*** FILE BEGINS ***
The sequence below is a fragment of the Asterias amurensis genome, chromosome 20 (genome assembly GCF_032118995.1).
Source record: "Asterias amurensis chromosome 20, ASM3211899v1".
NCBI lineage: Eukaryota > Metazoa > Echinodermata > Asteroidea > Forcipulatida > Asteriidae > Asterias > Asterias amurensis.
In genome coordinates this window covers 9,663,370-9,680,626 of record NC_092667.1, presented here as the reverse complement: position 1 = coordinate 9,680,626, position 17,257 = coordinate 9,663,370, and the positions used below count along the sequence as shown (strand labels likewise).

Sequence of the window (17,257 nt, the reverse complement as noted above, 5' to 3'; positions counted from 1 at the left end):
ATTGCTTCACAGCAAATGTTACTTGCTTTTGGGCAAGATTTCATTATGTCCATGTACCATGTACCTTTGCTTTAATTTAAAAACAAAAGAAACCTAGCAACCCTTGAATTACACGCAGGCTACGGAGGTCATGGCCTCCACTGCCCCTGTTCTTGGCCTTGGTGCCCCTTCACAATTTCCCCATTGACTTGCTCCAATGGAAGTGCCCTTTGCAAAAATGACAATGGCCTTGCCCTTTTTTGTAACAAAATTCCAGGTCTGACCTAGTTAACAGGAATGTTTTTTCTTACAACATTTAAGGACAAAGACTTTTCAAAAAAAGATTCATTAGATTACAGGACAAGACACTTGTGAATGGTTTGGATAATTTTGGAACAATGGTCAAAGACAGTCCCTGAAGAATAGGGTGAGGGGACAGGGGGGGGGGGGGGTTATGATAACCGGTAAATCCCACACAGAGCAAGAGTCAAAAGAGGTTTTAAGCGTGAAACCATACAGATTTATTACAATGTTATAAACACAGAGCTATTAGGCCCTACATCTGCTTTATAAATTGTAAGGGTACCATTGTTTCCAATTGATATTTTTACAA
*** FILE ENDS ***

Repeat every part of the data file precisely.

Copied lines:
The sequence below is a fragment of the Asterias amurensis genome, chromosome 20 (genome assembly GCF_032118995.1).
Source record: "Asterias amurensis chromosome 20, ASM3211899v1".
NCBI lineage: Eukaryota > Metazoa > Echinodermata > Asteroidea > Forcipulatida > Asteriidae > Asterias > Asterias amurensis.
In genome coordinates this window covers 9,663,370-9,680,626 of record NC_092667.1, presented here as the reverse complement: position 1 = coordinate 9,680,626, position 17,257 = coordinate 9,663,370, and the positions used below count along the sequence as shown (strand labels likewise).

Sequence of the window (17,257 nt, the reverse complement as noted above, 5' to 3'; positions counted from 1 at the left end):
ATTGCTTCACAGCAAATGTTACTTGCTTTTGGGCAAGATTTCATTATGTCCATGTACCATGTACCTTTGCTTTAATTTAAAAACAAAAGAAACCTAGCAACCCTTGAATTACACGCAGGCTACGGAGGTCATGGCCTCCACTGCCCCTGTTCTTGGCCTTGGTGCCCCTTCACAATTTCCCCATTGACTTGCTCCAATGGAAGTGCCCTTTGCAAAAATGACAATGGCCTTGCCCTTTTTTGTAACAAAATTCCAGGTCTGACCTAGTTAACAGGAATGTTTTTTCTTACAACATTTAAGGACAAAGACTTTTCAAAAAAAGATTCATTAGATTACAGGACAAGACACTTGTGAATGGTTTGGATAATTTTGGAACAATGGTCAAAGACAGTCCCTGAAGAATAGGGTGAGGGGACAGGGGGGGGGGGGGGTTATGATAACCGGTAAATCCCACACAGAGCAAGAGTCAAAAGAGGTTTTAAGCGTGAAACCATACAGATTTATTACAATGTTATAAACACAGAGCTATTAGGCCCTACATCTGCTTTATAAATTGTAAGGGTACCATTGTTTCCAATTGATATTTTTACAA